Clay kings & queens crowned

 The Great Britain Universal  Trench team had a tremendous season  internationally in 2012

The Great Britain Universal Trench team had a tremendous season internationally in 2012

On an uncharacteristically cold Friday in March, the greats of the clay shooting world descended on Ian Coley’s shooting school, near Cheltenham.

The event was, of course, Clay Shooting’s glittering Clay Shooter of the Year Awards – a chance for the true stars of 2012 to be recognised for their achievements.

Despite a few vacancies because of the snow the turnout was impressive, with companies and shooters alike gathering for a morning of shooting followed by a three-course lunch.

The snow forced the ground to reduce its Sporting course to eight stands instead of 10 but, nonetheless, the layout was testing and varied. Spirits were high, with some not-so-friendly competition suggesting many are eager to get cracking for the 2013 season.

 Ed Ling in action amid the  snow on the Sporting layout at Chatcombe Estate SS

Ed Ling in action amid the
snow on the Sporting layout at Chatcombe Estate SS

The day was not about the scores, however, and many were pleased to head off to the warmth of the awards venue for the main part of the day.

The location this year was The Frogmill Inn, only a mile or two from the ground, and now owned by world-renowned chef Marco Pierre-White. After lunch, the room settled down for the winners to be announced.

Our first winner of the afternoon could not be with us, although he certainly needs no introduction. No shooting award ceremony (in fact it seems no award ceremony at all) would be complete without Peter Wilson making an appearance.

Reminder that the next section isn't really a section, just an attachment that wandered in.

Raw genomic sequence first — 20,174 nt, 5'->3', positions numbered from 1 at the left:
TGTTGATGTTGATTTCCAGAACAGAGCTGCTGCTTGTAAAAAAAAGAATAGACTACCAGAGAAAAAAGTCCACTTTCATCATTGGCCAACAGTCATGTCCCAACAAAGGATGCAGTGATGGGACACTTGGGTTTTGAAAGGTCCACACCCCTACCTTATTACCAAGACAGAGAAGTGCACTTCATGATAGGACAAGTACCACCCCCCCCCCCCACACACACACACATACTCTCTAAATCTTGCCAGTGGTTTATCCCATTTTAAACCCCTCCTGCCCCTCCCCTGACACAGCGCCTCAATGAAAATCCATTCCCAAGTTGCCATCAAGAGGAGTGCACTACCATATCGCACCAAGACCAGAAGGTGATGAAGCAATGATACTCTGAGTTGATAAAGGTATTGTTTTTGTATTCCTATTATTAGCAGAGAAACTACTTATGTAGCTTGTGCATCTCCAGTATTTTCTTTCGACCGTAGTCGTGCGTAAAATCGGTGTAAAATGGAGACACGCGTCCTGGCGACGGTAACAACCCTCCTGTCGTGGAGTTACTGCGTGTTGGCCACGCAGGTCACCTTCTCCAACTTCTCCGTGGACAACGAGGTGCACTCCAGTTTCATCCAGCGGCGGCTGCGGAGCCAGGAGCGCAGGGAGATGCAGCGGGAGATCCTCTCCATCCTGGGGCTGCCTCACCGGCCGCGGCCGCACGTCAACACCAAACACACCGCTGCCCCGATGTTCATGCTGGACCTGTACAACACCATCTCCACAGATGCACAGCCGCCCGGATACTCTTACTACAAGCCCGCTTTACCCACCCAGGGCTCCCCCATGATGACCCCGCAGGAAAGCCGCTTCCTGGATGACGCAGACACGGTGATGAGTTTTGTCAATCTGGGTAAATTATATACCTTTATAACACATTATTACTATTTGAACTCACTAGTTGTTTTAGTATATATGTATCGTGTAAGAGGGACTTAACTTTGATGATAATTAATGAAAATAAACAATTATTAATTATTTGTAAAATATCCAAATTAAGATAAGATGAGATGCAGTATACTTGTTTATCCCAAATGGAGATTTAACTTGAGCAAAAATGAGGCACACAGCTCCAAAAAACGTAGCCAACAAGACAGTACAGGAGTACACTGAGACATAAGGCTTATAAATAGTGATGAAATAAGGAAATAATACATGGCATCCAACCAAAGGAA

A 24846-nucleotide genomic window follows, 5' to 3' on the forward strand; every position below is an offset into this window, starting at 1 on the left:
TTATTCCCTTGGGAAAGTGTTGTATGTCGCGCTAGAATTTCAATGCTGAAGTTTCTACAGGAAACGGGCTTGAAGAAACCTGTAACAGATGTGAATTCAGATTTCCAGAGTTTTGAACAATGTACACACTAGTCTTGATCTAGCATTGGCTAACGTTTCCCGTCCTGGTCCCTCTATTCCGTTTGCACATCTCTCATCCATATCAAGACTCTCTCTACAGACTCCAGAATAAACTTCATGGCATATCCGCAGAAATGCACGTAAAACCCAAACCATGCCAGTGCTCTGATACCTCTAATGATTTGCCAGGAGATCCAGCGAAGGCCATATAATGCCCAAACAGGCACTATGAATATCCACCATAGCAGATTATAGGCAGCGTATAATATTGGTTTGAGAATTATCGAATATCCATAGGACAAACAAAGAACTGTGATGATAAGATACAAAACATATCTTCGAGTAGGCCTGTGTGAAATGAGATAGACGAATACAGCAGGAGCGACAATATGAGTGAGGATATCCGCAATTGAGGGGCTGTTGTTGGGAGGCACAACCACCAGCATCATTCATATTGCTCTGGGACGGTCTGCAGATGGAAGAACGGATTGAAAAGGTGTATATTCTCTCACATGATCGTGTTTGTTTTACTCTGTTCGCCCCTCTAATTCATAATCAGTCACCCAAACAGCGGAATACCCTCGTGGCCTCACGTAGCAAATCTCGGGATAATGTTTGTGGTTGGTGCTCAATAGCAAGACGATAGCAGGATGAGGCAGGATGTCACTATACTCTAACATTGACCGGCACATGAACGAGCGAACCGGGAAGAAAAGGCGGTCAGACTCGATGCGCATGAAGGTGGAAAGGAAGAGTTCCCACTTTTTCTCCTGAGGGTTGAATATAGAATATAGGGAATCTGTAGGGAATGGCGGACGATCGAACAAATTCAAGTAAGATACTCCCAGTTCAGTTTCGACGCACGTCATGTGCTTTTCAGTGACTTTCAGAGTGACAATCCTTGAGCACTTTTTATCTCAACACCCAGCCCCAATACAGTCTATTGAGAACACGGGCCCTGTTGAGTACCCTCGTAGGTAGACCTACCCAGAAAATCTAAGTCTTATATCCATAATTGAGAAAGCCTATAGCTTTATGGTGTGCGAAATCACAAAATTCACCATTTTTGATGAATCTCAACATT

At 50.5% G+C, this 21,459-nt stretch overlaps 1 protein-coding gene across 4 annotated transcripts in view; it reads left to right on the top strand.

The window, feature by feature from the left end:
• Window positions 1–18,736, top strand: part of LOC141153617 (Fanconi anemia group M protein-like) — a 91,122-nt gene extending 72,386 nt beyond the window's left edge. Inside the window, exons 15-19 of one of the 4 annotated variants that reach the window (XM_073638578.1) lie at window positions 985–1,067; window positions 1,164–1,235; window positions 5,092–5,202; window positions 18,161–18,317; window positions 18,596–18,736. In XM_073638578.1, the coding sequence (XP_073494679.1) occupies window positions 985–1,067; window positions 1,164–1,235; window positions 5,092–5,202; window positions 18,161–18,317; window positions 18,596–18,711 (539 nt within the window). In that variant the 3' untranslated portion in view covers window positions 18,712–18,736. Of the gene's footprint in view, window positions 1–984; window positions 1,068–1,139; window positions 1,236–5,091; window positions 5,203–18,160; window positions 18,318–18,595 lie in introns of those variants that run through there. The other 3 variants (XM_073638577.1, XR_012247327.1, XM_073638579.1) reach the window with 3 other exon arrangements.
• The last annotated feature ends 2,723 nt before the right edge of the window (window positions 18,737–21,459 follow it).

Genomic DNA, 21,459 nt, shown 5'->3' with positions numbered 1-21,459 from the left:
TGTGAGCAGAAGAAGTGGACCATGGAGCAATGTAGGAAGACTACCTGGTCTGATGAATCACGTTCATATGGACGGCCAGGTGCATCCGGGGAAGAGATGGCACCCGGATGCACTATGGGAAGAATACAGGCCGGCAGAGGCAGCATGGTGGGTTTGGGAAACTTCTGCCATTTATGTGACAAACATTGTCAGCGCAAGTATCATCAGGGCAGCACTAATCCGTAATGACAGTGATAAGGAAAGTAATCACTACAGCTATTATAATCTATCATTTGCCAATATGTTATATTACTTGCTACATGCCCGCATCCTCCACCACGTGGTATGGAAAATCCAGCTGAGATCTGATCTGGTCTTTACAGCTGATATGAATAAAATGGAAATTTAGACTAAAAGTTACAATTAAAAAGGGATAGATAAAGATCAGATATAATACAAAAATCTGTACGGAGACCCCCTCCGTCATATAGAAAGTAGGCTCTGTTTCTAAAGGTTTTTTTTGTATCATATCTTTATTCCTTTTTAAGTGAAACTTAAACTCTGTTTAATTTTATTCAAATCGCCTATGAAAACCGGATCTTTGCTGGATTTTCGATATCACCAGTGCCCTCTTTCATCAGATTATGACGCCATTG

His victory at London 2012 was the product of six years of hard work by Peter himself, British Shooting, Ian Coley and Muhammad Al Maktoum, and as such Peter left us with a video message in his absence to thank his supporters over the years, including his father, who collected his award.

In the message Peter assured us that he will be back to defend his medal in Rio, and is back in training in order to get there. No doubt we will see him at many ISSF World Championships in the months to come.

Rachel Yardy had an excellent result at the European UT championships – and is now set to focus on OT with Rio 2016  in her sight

Rachel Yardy had an excellent result at the European UT championships – and is now set to focus on OT with Rio 2016 in her sight

And our second winner couldn’t join us on the day, the great George Digweed. George received this award in light of his 20th World title won last year in Nicosia, Cyprus.

That achievement topped off a great year for the most decorated shooter ever – winning the Pan African Compak and FITASC in March, the European Compak and FITASC in May and June respectively, and the Jack Pyke English Open.

And, with this latest win, George proved himself a worthy recipient of our award for the second year running.

Though it was a shame neither of these two greats could make it on the day, it does show that our sport’s stars are becoming less accessible, owing to wider commitments – a shame for those of us used to rubbing shoulders with them, but satisfying to know that their skills on the clay range mean they are perhaps being recognised in the same league as professional sportsmen.